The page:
Tuesday, January 31

What's so special about 10928094208 in base 77?

One of my current recreational arithmetic side projects is creating a b-file (a longer list of the sequence) for OEIS A281335. 10928094208 is the smallest solution in base 77:

(4,2,67,10,58,31) = 2^10 * 31 * (58,4,67)

The digits of the number (on the left) are matched by the digits of its factorization (on the right). The solution for base 73 is an even bigger number — but I haven't yet figured it out!

Wednesday, January 25

Dem dry bones

When I wrote my Weston bones article eleven days ago, I was under the illusion — based on my interpretation of the 1911 newspaper articles — that the find was underneath what was to become Westminster Church School. In a cover story at WestonWeb, a Chris (from the Toronto and Region Conservation Authority) commented that the bones site (AkGv-6) was here; in other words, a little further south. This had me look again at the upper half of the photograph:

There are two buildings in the background and I thought I discerned telephone poles in the gap between them. This had to be Main St. — now Weston Rd. Below is a depiction of this part of Weston — a 1910 map (on the left) and a 1913 map (on the right). Main St. runs from upper left to lower right, cutting each map roughly in half.

Yellow structures are made of wood; red, of brick. In the three years between the maps some new buildings have appeared. Some of the wood structures have been replaced with brick. There are also some subtle displacements. In particular, the only two structures below Main St. in 1910 appear on adjacent lots in 1913. I don't think they moved the buildings to make room for the Sunday School (which appears as the big red square). Instead, it seems likely that the 1910 placements were made in error and corrected in the 1913 map. Good thing. You see, I thought those two structures were the buildings in the photograph. But there wasn't enough space between them to account for the gap in the photo. With the 1913 correction, there is now a reasonable window of Main St. (blue arrows) from some location south of the school. And this jives with Chris' placement of the bones site.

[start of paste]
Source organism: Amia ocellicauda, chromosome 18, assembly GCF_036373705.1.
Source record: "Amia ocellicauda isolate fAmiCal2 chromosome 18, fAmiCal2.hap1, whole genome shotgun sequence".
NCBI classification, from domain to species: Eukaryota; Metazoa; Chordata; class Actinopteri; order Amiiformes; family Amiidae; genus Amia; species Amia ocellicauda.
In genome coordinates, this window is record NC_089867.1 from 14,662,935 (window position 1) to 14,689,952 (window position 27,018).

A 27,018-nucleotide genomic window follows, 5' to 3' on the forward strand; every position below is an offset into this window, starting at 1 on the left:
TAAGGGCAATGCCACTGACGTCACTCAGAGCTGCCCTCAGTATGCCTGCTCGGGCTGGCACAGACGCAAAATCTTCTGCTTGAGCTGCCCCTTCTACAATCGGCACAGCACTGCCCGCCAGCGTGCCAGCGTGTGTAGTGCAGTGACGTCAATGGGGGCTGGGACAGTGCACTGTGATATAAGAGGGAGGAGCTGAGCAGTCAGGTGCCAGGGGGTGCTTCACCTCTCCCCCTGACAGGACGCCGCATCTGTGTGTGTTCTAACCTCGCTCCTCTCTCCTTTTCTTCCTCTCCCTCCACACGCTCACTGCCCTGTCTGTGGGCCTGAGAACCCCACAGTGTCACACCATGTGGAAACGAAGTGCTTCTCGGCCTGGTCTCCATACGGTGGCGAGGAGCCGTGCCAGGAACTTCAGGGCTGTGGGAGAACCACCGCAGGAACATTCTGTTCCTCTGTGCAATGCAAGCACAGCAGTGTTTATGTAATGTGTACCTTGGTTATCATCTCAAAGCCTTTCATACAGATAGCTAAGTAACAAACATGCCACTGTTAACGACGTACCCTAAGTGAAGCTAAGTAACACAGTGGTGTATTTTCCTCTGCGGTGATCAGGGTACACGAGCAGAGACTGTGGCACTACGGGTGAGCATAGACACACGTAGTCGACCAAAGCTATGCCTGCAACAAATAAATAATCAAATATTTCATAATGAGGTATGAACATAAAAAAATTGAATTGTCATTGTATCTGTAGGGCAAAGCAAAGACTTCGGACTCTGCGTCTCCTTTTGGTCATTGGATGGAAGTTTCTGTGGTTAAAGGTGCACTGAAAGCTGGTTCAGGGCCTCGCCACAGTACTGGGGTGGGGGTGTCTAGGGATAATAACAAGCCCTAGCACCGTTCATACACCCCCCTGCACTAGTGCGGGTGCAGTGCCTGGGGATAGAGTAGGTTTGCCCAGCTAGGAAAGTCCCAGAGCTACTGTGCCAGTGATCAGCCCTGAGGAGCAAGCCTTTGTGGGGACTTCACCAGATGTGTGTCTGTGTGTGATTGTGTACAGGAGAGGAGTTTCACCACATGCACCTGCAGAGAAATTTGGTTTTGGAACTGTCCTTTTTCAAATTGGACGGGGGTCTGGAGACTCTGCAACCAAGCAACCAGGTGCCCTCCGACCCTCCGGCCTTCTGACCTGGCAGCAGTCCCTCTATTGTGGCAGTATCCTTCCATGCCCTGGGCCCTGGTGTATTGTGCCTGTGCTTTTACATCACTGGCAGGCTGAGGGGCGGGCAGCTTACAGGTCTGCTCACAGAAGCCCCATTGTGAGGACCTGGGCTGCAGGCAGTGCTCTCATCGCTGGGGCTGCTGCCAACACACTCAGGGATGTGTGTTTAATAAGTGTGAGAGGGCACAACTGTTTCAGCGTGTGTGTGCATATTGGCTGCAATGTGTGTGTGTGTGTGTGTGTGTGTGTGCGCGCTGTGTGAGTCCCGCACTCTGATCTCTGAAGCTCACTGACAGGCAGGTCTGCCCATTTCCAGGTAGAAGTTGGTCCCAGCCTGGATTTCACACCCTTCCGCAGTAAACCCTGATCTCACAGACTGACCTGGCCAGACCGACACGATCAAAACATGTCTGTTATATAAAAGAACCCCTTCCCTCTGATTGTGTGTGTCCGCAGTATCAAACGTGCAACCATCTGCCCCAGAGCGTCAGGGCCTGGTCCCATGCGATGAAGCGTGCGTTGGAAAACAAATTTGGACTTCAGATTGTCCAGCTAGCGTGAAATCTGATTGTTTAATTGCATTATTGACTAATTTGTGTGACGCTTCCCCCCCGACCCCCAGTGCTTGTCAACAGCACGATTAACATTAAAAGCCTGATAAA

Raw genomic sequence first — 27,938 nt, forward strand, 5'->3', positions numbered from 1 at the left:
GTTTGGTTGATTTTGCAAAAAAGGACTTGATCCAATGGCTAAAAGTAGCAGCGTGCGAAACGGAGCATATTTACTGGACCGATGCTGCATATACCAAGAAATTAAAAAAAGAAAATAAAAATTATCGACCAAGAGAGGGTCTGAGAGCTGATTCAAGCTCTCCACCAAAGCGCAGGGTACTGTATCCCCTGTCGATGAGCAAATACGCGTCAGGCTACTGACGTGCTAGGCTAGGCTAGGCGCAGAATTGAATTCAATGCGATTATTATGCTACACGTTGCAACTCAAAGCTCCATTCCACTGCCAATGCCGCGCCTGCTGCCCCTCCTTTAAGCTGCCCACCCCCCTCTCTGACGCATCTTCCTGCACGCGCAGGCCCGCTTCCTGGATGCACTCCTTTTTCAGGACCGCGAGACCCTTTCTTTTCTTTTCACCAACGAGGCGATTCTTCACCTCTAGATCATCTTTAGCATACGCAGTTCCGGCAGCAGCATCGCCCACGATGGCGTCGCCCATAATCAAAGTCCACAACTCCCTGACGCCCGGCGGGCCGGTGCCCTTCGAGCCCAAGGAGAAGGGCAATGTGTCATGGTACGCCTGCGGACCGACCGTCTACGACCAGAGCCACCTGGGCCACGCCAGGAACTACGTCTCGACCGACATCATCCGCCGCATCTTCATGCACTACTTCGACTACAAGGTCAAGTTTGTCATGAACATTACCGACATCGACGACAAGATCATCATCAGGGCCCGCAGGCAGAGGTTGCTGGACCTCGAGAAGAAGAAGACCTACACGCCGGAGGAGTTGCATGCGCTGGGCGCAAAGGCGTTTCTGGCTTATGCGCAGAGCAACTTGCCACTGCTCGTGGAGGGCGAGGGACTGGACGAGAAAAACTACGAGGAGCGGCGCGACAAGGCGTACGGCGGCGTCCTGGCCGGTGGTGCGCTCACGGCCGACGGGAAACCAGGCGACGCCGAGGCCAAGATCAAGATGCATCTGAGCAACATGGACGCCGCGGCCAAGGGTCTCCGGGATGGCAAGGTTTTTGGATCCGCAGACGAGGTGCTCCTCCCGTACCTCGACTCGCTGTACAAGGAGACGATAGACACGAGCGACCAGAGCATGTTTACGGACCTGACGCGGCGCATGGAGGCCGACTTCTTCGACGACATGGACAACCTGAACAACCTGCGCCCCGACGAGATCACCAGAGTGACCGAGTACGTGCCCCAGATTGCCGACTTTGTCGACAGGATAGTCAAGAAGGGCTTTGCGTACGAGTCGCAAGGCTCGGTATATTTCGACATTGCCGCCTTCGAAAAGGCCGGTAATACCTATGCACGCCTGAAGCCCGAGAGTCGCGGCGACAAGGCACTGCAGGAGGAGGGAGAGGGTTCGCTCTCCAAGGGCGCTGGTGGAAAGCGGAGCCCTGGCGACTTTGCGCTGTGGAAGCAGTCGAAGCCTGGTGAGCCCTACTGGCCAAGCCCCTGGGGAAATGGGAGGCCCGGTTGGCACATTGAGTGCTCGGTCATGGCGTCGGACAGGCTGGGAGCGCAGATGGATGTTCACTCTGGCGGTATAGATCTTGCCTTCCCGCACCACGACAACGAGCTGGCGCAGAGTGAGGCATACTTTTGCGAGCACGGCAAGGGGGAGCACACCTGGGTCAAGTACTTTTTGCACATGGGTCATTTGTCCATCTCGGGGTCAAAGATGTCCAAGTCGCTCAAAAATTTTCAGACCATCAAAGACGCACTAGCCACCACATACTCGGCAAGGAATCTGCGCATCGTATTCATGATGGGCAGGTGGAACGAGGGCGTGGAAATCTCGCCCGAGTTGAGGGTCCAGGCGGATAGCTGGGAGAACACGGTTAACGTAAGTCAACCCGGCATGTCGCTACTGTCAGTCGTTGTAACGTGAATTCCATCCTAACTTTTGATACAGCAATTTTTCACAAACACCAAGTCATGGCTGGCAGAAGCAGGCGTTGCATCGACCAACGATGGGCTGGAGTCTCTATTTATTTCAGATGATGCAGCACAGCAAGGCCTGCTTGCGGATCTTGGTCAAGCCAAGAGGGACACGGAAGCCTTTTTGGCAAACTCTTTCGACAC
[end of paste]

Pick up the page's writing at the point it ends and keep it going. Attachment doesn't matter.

Addendum: I've just replaced the maps picture with a new version that has pasted into place (in the 1913 part) two buildings at the end of Hillcrest Rd. that appeared in an adjacent map plate and should therefore have appeared in this one. The newly added brick building now at the bottom of the map appears to be #28 Hillcrest and directories tell me that a Frank Munshaw lived there. Mrs. Munshaw was mentioned in the 1911 Globe article:

Two splendid skulls, however, were rescued from the depredations of the innocent pillagers by Mrs. Frank Munshaw, whose husband is the tenant of the property in which the skeletons were found.

I am now doubting that the two buildings in the photograph are the ones I posited (above). My current best guess is that the L-shaped structure at the bottom of lot P is the building on the left and one of the structures on lot N is the building on the right:

Sunday, January 22

Lost and found

On December 12 we had our first significant snowfall of the winter. I wrote about it here. Also noted in that post is that I lost my camera's lens cap. I'm happy to report that this morning I found it. There has been an ongoing January thaw (most of the snow is gone) but — as evidenced by the muddy tracks in my photo — I hadn't found the cap sooner because a small excavator (helping lay a new Bell Fiber cable) had been parked atop it.

Thursday, January 19

Easy does it

One thing leads to another. Once I got my library card so that I might access (online) the original newspaper articles for my Weston bones article, I used the tool to go over some family genealogy. I had previously relied on a research associate's access to archived Toronto newspapers for such information but now I was in the driver's seat!

This photo was stolen from here. My wife's grandfather, Frank Powers, had in his obituary that he was a "salesman for the Easy Washing Co. Ltd. for some years". He appears to have had a variety of jobs in his life, including (in the early 1910s) working for a printer and a jeweler. At any rate, I quickly learned that the clothes wringer at the top of the machine was called a mangle. And it would be natural to suppose that this is where the verb to mangle originated. Actually, it was the other way around.

Saturday, January 14

Dem bones